Tucker Carlson: Normal people don't want criminal justice reform, they want criminal justice enforcement

New York City appears to be doing everything that it can to create more Grafton Thomases. On New Year's Day new bail laws went into effect in New York State. Those aren't going to help.

Pretrial detention and cash bail have now been eliminated for almost all misdemeanor and nonviolent felony cases; even some violent felonies are included.

What does it mean? It means the crimes like burglary, stalking, petty assault, many drug offenses -- even some types of arson and robbery -- are no longer bail crimes.

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In the words of Governor Andrew Cuomo himself, the guy behind this, 90 percent of criminal defendants will now be back on the street right after being arrested. Habitual offenders will find it even easier than ever to commit more crimes immediately after getting caught.

With no bail constraining them, there is no incentive to show up for court. So of course, many will simply disappear and re-offend. Who benefits from this? It's hard to see who benefits from it, except the people getting out of jail.

Last week, New York resident Tiffany Harris allegedly assaulted three Orthodox Jewish women in Brooklyn. Harris was arrested, charged and released. On Sunday, she was arrested and charged with another assault, and she was released again.

On New Year's Eve, guess what she did? She got arrested for a third time. This time she is finally being kept in custody. That's New York.

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But Democratic presidential candidates have made it clear that if they take power in Washington this fall, they will make the rest of the country every bit as inviting for criminals.

Sen. Kamala Harris, D-Calif. and former 2020 presidential candidate: I have been a leader in the United States Senate on saying we need to get rid of the cash bail system.

Sen. Bernie Sanders, I-Vt., presidential candidate: They're in jail because they are too poor to afford cash bail. You understand what I'm saying? We're going to end cash bail.

Sen. Kirsten Gillibrand, D-N.Y.. former presidential candidate: We should get rid of cash bail entirely.

Sen. Elizabeth Warren, D-Mass., presidential candidate: How about we stop making poverty a crime? No more cash bail. This is crazy.

Is this what the country wants or needs? Is this a peaceful place where law-abiding citizens feel safe and protected and ought to be?

Democratic presidential candidates have made it clear that if they take power in Washington this fall, they will make the rest of the country every bit as inviting for criminals

Increasingly it's not. For about half a decade, criminal justice reform has been one of the chief obsessions of our ruling class. Eliminating bail is just one prong of the offensive that they are waging. They're also demanding shorter prison sentences, fewer cops in "over-policed neighborhoods," whatever that is, voting rights for violent criminals in prison and more.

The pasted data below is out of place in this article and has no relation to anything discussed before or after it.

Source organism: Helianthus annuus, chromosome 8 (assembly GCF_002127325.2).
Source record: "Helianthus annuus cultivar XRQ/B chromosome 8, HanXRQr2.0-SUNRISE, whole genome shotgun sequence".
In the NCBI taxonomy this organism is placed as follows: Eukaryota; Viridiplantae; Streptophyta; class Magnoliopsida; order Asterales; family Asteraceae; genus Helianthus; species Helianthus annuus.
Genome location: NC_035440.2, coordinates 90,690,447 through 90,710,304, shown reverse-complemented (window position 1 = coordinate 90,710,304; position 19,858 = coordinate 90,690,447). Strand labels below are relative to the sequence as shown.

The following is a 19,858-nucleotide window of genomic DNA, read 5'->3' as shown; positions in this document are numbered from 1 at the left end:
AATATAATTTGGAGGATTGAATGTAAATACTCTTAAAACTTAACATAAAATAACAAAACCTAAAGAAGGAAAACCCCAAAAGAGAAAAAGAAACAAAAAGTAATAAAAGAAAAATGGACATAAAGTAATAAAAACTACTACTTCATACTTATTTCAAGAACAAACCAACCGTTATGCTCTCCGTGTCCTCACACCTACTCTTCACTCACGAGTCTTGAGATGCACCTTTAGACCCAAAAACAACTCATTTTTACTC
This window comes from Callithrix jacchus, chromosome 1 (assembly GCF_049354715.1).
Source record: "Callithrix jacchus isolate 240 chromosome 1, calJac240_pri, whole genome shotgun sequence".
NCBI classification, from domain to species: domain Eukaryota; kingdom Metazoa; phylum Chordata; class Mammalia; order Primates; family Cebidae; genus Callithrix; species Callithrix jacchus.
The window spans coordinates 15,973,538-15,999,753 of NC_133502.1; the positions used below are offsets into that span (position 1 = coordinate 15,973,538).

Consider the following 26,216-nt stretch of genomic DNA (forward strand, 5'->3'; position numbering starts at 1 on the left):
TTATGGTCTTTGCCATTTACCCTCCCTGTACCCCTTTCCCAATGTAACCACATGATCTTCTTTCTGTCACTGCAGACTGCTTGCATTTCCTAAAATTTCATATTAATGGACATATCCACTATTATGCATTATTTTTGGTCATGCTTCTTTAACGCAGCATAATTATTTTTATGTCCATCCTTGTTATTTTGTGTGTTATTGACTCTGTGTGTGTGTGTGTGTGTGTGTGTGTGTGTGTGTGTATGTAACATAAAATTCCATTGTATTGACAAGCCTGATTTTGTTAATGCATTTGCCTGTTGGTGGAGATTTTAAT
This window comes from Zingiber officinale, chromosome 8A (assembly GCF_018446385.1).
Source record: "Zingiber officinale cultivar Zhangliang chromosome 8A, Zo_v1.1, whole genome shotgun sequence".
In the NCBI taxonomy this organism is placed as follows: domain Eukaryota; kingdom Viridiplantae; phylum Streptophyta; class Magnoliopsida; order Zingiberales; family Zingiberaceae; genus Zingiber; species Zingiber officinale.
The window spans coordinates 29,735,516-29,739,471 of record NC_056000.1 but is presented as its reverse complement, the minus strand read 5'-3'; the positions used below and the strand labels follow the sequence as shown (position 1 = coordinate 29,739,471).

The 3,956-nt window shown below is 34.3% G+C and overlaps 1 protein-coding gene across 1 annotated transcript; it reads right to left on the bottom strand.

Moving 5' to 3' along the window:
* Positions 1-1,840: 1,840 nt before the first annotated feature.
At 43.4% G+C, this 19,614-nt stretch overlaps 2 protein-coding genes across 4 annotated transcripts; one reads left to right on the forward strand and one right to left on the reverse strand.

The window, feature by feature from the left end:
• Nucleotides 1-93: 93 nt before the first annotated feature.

Now, often these policies enjoy support from guilt-ridden Republicans who have forgotten who they represent. The year 2019 just ended, and so now we can bring some data to this conversation and fully assess the human toll of these policies.

We have the numbers. Here's what they are: In Philadelphia, a city we've taken a close look at on this show, under the direction of Soros-funded DA Larry Krasner, the city recorded 359 murders for the year. That's the most in more than a decade.

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In other words, people died as a result of these policies -- more than a hundred -- and it's not just in Philadelphia. Baltimore had 348 murders last year. That's the most since 1993, and at a per capita level, it's the deadliest year on record in Baltimore.

In 2014, Dallas had only 116 homicides; in 2019, after the far-left district attorney, John Creuzot, promised not to prosecute thefts valued at less than $750, the murder rate went up to over 200. In Charlotte, North Carolina, 57 homicides were recorded in 2018 -- 57. In 2019, Charlotte reached that number before the end of June and then just kept going. The city finished with 108 murders on the year -- that's the most since the early 1990s.

How about Washington, the nation's capital? Well, in 2012, D.C. had just 88 murders. Even two years ago, there were only 116. But in 2019, there were 166 murders.

See a trend? You should because it's everywhere. We could spend half the show resetting the stats for city after city -- St. Louis, Raleigh, Seattle, Louisville, Cincinnati -- we could go on and on. The point is across the country, in city after city, murder rates have surged dramatically compared with just five years ago. This is happening. These are not fake statistics. They're the most real.

And even in cities where violent crime hasn't surged, locals are dealing instead with property crimes and quality of life offenses, which are significant. In some places, it's severe.

San Francisco, for example, is facing an epidemic of shoplifting and car robberies. It has made life unbearable for many taxpayers. We've got a series on that running next week, which you won't want to miss.

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The bottom line is normal people don't want criminal justice reform; they want criminal justice enforcement. They've always wanted that. So why aren't they getting it?

Adapted from Tucker Carlson's monologue from "Tucker Carlson Tonight" on Jan. 2, 2020.

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